According to one method of manufacture, the container is thermo-formed from 0.010 inch thick, base stock, high impact polystyrene. This plastic strip is indexed into a hydraulic press having a perforated, heated platen which is equipped with a sealing ring circumscribing its working face. The press forces the plactic against a corresponding ring on the mold side, thereby sealing the working area of the plastic. The mold is suitably perforated to allow for the passage of air. The plastic is prestretched and forced by air fed through the mold against the heated platen, which has a vacuum applied against its non-working side. A vacuum is then applied to the nonworking side of the mold, and air is passed through the platen to force the plastic onto the mold where it cools to a rigid state. The press then opens and the plastic is lifted off the mold and conveyed into a punch press. The necessary holes are punched and parts cut out, except for connecting tabs, by the press. The material is then moved to a cut-off knike and the units are separated.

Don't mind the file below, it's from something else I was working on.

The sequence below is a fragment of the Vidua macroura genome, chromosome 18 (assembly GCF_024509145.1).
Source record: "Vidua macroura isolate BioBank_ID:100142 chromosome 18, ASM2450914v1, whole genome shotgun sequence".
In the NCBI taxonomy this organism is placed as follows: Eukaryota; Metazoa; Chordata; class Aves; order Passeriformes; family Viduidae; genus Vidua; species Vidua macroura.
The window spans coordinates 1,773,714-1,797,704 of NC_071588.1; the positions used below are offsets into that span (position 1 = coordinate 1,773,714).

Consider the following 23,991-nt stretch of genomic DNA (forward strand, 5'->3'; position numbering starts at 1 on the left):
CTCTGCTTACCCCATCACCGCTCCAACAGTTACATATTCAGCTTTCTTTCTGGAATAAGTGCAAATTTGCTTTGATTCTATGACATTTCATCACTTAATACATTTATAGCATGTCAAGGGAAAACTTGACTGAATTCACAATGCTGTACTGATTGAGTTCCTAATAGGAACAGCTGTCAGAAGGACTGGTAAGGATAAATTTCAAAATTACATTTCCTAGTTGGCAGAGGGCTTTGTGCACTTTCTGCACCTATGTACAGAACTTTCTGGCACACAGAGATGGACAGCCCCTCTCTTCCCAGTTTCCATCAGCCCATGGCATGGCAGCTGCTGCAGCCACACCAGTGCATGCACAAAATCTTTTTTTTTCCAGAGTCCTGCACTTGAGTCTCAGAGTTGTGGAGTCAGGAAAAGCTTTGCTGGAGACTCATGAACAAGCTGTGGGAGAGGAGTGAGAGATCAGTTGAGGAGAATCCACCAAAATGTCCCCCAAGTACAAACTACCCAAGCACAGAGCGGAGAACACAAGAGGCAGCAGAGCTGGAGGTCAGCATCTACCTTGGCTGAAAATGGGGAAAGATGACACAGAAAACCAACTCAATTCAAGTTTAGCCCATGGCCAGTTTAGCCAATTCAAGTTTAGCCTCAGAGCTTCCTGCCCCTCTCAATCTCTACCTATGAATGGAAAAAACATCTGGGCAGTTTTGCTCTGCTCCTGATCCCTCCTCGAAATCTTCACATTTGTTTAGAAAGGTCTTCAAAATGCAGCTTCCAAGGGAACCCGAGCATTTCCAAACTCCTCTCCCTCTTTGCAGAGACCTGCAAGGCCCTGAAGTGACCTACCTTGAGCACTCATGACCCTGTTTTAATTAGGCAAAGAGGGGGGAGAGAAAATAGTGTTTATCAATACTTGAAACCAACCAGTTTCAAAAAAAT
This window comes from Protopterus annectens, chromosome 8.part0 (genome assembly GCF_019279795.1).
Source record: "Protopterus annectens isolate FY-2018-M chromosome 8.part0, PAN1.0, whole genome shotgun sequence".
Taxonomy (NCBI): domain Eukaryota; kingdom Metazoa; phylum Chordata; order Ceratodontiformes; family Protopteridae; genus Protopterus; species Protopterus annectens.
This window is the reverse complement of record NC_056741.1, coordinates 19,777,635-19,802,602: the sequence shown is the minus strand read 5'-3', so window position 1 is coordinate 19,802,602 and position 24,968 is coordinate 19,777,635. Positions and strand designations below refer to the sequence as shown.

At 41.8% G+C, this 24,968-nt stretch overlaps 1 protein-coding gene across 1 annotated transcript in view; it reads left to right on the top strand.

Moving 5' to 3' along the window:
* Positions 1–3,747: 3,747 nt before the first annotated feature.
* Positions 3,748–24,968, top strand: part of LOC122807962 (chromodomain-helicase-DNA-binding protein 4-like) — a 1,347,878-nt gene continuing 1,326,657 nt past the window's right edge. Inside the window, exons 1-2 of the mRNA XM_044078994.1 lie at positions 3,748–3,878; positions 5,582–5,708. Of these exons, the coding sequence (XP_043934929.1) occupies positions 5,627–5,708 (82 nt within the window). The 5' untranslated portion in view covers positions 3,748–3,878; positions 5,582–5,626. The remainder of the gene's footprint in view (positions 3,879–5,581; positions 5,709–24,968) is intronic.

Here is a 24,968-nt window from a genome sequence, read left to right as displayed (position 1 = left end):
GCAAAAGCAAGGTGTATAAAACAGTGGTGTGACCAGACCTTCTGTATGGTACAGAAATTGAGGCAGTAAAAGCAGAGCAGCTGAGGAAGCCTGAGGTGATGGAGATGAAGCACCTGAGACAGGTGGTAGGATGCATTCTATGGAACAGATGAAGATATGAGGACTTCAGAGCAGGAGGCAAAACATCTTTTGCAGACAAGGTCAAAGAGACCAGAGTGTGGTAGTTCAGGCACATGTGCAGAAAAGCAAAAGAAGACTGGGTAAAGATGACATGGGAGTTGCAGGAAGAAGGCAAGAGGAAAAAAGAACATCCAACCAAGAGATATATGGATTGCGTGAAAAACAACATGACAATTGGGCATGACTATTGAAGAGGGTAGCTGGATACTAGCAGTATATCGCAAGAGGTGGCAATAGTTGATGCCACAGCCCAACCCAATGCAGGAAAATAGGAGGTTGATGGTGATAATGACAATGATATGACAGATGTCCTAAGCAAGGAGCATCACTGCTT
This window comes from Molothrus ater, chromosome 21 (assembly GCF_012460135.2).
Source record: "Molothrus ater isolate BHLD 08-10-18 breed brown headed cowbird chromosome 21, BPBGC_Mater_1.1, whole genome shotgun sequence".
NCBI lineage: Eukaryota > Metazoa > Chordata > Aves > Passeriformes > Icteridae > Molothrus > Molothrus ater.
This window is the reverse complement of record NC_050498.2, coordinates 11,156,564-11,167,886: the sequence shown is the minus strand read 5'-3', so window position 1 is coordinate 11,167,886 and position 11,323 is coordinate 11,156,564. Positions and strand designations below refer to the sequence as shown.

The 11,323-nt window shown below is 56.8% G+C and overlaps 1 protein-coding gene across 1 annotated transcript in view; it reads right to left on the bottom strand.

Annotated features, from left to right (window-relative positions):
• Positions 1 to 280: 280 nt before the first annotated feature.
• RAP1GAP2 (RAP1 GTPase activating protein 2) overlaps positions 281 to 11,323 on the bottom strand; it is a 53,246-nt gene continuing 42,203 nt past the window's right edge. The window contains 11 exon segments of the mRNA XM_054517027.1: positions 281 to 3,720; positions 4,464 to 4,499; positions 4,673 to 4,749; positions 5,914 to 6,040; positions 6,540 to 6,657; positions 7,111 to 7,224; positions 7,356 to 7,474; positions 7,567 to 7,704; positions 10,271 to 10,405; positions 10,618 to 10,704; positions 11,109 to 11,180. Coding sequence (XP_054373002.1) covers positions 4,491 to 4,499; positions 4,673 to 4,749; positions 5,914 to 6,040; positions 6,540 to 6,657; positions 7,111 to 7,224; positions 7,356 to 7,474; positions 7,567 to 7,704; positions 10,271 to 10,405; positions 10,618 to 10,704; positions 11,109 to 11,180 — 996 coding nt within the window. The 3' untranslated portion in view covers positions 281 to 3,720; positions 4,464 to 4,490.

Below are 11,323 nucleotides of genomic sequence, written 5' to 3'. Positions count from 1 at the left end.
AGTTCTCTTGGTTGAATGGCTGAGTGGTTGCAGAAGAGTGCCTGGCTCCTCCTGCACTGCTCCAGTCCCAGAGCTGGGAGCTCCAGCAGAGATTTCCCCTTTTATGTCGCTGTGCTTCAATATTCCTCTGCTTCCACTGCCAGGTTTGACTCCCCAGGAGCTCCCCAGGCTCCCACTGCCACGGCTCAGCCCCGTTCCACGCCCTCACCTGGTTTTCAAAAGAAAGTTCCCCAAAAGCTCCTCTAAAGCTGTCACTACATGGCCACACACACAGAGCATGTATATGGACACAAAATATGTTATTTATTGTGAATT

An alternative embodiment of the container is shown in FIGS. 7 - 10. In this version, the opposing shoulders are constructed to provide shiplap joints which maintain separation between the cells even when the container walls are forced slightly apart, as can occur when the growing medium settles within the cells with a wedging action. As mentioned above, cell separation is desirable to prevent intermingling of the plant root systems.